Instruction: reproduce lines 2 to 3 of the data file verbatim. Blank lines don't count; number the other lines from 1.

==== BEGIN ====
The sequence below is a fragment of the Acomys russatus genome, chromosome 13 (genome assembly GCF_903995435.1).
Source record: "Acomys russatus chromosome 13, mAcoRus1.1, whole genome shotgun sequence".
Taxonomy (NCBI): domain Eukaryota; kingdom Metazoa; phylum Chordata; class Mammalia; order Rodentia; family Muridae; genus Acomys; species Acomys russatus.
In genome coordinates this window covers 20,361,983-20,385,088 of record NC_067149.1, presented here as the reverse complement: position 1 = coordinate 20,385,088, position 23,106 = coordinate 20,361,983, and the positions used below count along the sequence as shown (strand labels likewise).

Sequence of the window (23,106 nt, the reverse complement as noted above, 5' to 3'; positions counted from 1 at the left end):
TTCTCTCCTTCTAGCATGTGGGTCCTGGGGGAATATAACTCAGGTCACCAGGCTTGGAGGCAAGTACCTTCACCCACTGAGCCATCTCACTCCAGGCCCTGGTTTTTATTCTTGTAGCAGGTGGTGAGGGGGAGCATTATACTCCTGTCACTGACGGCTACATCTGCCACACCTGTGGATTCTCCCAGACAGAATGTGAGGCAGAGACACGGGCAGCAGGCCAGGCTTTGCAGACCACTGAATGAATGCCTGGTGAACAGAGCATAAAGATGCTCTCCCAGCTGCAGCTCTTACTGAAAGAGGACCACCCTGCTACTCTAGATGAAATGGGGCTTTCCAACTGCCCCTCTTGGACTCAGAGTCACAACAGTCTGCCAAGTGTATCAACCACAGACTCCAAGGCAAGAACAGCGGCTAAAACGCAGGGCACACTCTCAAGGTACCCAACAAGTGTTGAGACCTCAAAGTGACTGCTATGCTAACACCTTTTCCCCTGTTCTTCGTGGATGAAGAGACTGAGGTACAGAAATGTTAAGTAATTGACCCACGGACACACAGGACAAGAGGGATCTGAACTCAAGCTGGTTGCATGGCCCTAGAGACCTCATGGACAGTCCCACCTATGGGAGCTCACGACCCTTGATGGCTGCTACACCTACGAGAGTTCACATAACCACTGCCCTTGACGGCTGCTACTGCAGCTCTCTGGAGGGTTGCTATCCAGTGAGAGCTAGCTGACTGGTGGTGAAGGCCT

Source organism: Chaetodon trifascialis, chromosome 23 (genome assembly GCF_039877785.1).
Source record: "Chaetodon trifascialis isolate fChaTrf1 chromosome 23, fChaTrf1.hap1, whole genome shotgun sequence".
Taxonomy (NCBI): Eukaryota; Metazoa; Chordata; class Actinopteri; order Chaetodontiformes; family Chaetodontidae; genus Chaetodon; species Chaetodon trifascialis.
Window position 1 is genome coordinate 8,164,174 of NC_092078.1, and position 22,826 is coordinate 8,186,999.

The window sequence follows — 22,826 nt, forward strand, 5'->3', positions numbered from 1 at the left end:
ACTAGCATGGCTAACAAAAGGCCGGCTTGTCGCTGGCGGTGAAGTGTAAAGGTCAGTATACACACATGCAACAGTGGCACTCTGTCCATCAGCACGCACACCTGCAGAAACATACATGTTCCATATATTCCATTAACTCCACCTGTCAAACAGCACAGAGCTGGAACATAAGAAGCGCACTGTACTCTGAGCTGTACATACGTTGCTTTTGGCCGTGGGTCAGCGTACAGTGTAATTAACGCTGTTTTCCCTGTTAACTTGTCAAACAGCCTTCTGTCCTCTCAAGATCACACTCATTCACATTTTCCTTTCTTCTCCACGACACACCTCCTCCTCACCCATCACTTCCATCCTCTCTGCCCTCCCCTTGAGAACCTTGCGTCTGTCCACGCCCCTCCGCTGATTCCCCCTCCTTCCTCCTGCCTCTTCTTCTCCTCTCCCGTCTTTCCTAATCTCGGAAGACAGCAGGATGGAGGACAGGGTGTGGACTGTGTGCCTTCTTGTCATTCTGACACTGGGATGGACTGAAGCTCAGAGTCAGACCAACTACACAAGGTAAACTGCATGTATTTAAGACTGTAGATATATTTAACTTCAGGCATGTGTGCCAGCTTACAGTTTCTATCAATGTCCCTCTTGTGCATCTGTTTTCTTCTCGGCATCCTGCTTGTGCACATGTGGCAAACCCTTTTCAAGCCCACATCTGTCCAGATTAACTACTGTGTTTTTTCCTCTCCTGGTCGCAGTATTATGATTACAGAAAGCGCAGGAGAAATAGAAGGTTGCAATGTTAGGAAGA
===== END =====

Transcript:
Source record: "Acomys russatus chromosome 13, mAcoRus1.1, whole genome shotgun sequence".
Taxonomy (NCBI): domain Eukaryota; kingdom Metazoa; phylum Chordata; class Mammalia; order Rodentia; family Muridae; genus Acomys; species Acomys russatus.